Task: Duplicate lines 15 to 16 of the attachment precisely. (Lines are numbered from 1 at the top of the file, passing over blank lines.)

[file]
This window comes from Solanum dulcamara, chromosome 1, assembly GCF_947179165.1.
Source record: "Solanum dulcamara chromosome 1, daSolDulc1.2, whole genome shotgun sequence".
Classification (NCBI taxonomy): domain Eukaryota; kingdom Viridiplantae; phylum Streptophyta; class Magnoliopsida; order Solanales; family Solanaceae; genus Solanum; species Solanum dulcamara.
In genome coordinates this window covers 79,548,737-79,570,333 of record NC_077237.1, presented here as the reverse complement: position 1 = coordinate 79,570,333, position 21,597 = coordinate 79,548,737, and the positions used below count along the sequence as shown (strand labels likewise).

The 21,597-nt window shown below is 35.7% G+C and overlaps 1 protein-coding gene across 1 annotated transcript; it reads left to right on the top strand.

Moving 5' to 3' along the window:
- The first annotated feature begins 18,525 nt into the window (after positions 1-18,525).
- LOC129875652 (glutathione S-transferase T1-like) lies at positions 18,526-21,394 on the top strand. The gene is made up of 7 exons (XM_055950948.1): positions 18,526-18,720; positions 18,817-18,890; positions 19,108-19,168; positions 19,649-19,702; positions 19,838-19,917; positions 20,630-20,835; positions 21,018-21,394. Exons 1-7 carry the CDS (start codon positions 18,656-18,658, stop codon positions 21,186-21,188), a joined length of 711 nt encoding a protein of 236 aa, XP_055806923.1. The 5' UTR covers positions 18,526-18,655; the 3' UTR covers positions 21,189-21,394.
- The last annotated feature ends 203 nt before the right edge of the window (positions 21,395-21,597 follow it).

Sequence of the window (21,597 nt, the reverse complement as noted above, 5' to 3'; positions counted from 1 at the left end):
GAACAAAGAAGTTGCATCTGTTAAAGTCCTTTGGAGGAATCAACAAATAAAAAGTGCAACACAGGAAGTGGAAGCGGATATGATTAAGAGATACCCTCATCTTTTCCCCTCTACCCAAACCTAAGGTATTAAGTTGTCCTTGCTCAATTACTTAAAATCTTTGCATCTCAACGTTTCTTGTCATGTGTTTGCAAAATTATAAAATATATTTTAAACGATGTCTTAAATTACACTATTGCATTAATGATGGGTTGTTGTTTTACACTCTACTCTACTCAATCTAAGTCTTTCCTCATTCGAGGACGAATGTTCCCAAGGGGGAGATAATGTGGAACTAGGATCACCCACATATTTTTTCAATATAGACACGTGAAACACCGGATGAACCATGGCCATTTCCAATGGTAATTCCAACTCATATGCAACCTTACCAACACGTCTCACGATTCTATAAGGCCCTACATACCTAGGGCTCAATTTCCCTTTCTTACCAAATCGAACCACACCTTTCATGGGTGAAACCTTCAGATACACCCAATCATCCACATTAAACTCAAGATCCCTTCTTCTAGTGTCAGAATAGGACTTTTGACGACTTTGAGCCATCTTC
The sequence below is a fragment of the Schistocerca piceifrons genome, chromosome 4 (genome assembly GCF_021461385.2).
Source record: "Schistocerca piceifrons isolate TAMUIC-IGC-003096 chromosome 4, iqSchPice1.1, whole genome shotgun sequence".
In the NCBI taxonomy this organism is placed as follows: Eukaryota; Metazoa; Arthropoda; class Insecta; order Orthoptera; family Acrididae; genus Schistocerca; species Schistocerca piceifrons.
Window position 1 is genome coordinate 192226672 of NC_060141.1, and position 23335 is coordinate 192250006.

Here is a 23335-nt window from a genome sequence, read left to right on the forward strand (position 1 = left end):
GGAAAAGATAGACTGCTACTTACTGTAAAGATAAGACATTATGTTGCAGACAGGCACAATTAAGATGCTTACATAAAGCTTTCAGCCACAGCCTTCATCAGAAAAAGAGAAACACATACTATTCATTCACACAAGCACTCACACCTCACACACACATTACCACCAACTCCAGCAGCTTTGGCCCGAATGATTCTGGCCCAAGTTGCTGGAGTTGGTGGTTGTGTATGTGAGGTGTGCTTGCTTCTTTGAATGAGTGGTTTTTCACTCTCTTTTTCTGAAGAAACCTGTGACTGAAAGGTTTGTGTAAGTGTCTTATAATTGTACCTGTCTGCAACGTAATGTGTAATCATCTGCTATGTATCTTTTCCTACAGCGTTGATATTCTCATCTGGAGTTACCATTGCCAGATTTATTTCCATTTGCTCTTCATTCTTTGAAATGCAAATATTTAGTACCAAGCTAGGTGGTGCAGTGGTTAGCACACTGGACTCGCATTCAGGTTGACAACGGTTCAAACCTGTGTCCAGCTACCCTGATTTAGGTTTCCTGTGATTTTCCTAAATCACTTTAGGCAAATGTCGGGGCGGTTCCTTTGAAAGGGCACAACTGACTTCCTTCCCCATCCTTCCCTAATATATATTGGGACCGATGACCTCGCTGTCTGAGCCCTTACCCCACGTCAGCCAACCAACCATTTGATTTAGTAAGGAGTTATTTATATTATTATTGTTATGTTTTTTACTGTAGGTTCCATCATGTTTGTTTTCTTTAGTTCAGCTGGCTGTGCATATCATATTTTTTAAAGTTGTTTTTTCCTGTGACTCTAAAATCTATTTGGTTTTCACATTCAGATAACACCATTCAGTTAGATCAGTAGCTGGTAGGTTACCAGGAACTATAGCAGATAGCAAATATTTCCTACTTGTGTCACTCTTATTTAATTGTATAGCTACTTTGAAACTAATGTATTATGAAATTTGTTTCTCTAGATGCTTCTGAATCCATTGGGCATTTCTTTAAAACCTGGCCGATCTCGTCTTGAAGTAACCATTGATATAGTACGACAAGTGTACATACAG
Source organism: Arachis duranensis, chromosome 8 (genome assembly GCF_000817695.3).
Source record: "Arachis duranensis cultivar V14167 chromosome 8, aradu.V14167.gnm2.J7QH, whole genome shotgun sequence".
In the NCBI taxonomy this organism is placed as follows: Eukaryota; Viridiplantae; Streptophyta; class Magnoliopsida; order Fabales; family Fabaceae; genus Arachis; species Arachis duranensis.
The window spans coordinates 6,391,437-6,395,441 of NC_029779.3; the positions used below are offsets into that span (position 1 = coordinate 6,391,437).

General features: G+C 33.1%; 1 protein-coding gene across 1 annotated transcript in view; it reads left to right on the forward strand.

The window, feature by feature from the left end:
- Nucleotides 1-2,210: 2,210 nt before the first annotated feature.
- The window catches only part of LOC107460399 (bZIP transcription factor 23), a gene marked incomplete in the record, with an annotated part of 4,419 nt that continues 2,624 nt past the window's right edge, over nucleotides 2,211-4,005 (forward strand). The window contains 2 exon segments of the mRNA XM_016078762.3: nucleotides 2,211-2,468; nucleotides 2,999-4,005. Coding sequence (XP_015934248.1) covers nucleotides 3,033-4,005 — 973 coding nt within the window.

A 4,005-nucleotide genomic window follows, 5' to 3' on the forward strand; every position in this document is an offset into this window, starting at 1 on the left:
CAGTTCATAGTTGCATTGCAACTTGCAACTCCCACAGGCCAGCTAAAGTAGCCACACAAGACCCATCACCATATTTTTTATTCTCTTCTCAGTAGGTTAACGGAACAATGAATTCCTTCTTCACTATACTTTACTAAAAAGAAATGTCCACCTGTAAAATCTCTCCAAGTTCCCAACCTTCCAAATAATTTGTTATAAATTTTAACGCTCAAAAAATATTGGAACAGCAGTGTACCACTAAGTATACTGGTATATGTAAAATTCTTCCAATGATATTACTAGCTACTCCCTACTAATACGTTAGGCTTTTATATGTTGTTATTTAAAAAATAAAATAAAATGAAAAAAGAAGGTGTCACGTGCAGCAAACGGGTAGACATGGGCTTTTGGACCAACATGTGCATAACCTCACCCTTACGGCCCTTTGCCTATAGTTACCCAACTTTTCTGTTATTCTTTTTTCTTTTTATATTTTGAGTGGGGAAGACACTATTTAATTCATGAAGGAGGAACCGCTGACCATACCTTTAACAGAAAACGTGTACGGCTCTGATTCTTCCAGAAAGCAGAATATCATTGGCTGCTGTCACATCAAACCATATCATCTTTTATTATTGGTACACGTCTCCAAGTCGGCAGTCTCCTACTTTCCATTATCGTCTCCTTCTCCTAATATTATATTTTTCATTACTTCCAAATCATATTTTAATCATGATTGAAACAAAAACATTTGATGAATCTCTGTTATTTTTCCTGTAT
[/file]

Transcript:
Window position 1 is genome coordinate 192226672 of NC_060141.1, and position 23335 is coordinate 192250006.

Here is a 23335-nt window from a genome sequence, read left to right on the forward strand (position 1 = left end):